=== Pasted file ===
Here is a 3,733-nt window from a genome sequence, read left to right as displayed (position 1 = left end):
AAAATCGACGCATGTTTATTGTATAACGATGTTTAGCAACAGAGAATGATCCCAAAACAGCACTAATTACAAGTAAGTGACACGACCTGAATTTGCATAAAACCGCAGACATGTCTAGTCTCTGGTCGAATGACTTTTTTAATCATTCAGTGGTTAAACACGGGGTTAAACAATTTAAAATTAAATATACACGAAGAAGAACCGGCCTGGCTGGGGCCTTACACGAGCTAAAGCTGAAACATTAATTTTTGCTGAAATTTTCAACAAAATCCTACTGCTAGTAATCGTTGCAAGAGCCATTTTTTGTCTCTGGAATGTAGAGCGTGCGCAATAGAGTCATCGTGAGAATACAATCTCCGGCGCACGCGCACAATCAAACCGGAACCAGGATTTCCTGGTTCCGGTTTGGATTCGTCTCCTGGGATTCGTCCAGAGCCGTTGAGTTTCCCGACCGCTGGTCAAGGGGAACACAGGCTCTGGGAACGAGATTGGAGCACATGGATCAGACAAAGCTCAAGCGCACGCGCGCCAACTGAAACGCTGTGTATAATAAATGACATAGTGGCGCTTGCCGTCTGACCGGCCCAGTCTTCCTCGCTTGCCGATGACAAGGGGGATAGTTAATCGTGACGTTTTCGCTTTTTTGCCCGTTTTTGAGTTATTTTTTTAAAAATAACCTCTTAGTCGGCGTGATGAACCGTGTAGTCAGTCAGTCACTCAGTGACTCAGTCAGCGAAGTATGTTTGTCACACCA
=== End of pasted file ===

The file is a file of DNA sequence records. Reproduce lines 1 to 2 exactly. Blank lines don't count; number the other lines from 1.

Here is a 3,733-nt window from a genome sequence, read left to right as displayed (position 1 = left end):
AAAATCGACGCATGTTTATTGTATAACGATGTTTAGCAACAGAGAATGATCCCAAAACAGCACTAATTACAAGTAAGTGACACGACCTGAATTTGCATAAAACCGCAGACATGTCTAGTCTCTGGTCGAATGACTTTTTTAATCATTCAGTGGTTAAACACGGGGTTAAACAATTTAAAATTAAATATACACGAAGAAGAACCGGCCTGGCTGGGGCCTTACACGAGCTAAAGCTGAAACATTAATTTTTGCTGAAATTTTCAACAAAATCCTACTGCTAGTAATCGTTGCAAGAGCCATTTTTTGTCTCTGGAATGTAGAGCGTGCGCAATAGAGTCATCGTGAGAATACAATCTCCGGCGCACGCGCACAATCAAACCGGAACCAGGATTTCCTGGTTCCGGTTTGGATTCGTCTCCTGGGATTCGTCCAGAGCCGTTGAGTTTCCCGACCGCTGGTCAAGGGGAACACAGGCTCTGGGAACGAGATTGGAGCACATGGATCAGACAAAGCTCAAGCGCACGCGCGCCAACTGAAACGCTGTGTATAATAAATGACATAGTGGCGCTTGCCGTCTGACCGGCCCAGTCTTCCTCGCTTGCCGATGACAAGGGGGATAGTTAATCGTGACGTTTTCGCTTTTTTGCCCGTTTTTGAGTTATTTTTTTAAAAATAACCTCTTAGTCGGCGTGATGAACCGTGTAGTCAGTCAGTCACTCAGTGACTCAGTCAGCGAAGTATGTTTGTCACACCA